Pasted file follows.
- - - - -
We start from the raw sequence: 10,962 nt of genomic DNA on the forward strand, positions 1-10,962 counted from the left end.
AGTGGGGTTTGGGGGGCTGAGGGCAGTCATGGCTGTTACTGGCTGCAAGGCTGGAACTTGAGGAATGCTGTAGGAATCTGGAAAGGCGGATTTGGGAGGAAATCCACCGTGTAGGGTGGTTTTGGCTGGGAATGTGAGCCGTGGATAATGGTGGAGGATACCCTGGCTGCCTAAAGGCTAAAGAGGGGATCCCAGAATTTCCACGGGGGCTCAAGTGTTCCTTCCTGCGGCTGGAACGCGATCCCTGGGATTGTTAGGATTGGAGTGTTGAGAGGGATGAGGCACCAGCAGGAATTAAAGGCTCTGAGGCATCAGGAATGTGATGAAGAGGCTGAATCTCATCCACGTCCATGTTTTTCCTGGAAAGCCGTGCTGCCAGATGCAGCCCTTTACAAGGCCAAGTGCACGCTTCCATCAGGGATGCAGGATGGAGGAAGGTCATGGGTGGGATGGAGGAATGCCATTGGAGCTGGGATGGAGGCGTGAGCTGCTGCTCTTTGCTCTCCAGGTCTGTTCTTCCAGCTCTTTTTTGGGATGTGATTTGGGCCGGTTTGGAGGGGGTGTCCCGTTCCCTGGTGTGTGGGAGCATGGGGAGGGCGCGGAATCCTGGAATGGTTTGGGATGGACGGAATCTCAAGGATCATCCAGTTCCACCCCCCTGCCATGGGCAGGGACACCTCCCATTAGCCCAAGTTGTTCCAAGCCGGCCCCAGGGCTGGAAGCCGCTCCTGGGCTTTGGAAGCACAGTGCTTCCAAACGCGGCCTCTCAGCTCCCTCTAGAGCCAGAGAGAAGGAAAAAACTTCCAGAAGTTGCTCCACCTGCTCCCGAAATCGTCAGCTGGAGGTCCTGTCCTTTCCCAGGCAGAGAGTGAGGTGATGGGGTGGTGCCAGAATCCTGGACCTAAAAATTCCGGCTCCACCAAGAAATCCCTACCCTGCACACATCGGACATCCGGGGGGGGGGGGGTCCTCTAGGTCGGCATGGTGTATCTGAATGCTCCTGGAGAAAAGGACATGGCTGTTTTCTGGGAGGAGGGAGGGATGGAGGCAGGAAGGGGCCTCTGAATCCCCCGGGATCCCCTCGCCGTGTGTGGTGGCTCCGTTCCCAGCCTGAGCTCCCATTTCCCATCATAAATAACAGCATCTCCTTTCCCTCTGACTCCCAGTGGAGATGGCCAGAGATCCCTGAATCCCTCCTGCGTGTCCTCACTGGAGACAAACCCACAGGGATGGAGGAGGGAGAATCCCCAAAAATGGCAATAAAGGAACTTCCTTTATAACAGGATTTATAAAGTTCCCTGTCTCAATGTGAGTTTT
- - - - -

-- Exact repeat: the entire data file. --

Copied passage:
We start from the raw sequence: 10,962 nt of genomic DNA on the forward strand, positions 1-10,962 counted from the left end.
AGTGGGGTTTGGGGGGCTGAGGGCAGTCATGGCTGTTACTGGCTGCAAGGCTGGAACTTGAGGAATGCTGTAGGAATCTGGAAAGGCGGATTTGGGAGGAAATCCACCGTGTAGGGTGGTTTTGGCTGGGAATGTGAGCCGTGGATAATGGTGGAGGATACCCTGGCTGCCTAAAGGCTAAAGAGGGGATCCCAGAATTTCCACGGGGGCTCAAGTGTTCCTTCCTGCGGCTGGAACGCGATCCCTGGGATTGTTAGGATTGGAGTGTTGAGAGGGATGAGGCACCAGCAGGAATTAAAGGCTCTGAGGCATCAGGAATGTGATGAAGAGGCTGAATCTCATCCACGTCCATGTTTTTCCTGGAAAGCCGTGCTGCCAGATGCAGCCCTTTACAAGGCCAAGTGCACGCTTCCATCAGGGATGCAGGATGGAGGAAGGTCATGGGTGGGATGGAGGAATGCCATTGGAGCTGGGATGGAGGCGTGAGCTGCTGCTCTTTGCTCTCCAGGTCTGTTCTTCCAGCTCTTTTTTGGGATGTGATTTGGGCCGGTTTGGAGGGGGTGTCCCGTTCCCTGGTGTGTGGGAGCATGGGGAGGGCGCGGAATCCTGGAATGGTTTGGGATGGACGGAATCTCAAGGATCATCCAGTTCCACCCCCCTGCCATGGGCAGGGACACCTCCCATTAGCCCAAGTTGTTCCAAGCCGGCCCCAGGGCTGGAAGCCGCTCCTGGGCTTTGGAAGCACAGTGCTTCCAAACGCGGCCTCTCAGCTCCCTCTAGAGCCAGAGAGAAGGAAAAAACTTCCAGAAGTTGCTCCACCTGCTCCCGAAATCGTCAGCTGGAGGTCCTGTCCTTTCCCAGGCAGAGAGTGAGGTGATGGGGTGGTGCCAGAATCCTGGACCTAAAAATTCCGGCTCCACCAAGAAATCCCTACCCTGCACACATCGGACATCCGGGGGGGGGGGGGTCCTCTAGGTCGGCATGGTGTATCTGAATGCTCCTGGAGAAAAGGACATGGCTGTTTTCTGGGAGGAGGGAGGGATGGAGGCAGGAAGGGGCCTCTGAATCCCCCGGGATCCCCTCGCCGTGTGTGGTGGCTCCGTTCCCAGCCTGAGCTCCCATTTCCCATCATAAATAACAGCATCTCCTTTCCCTCTGACTCCCAGTGGAGATGGCCAGAGATCCCTGAATCCCTCCTGCGTGTCCTCACTGGAGACAAACCCACAGGGATGGAGGAGGGAGAATCCCCAAAAATGGCAATAAAGGAACTTCCTTTATAACAGGATTTATAAAGTTCCCTGTCTCAATGTGAGTTTT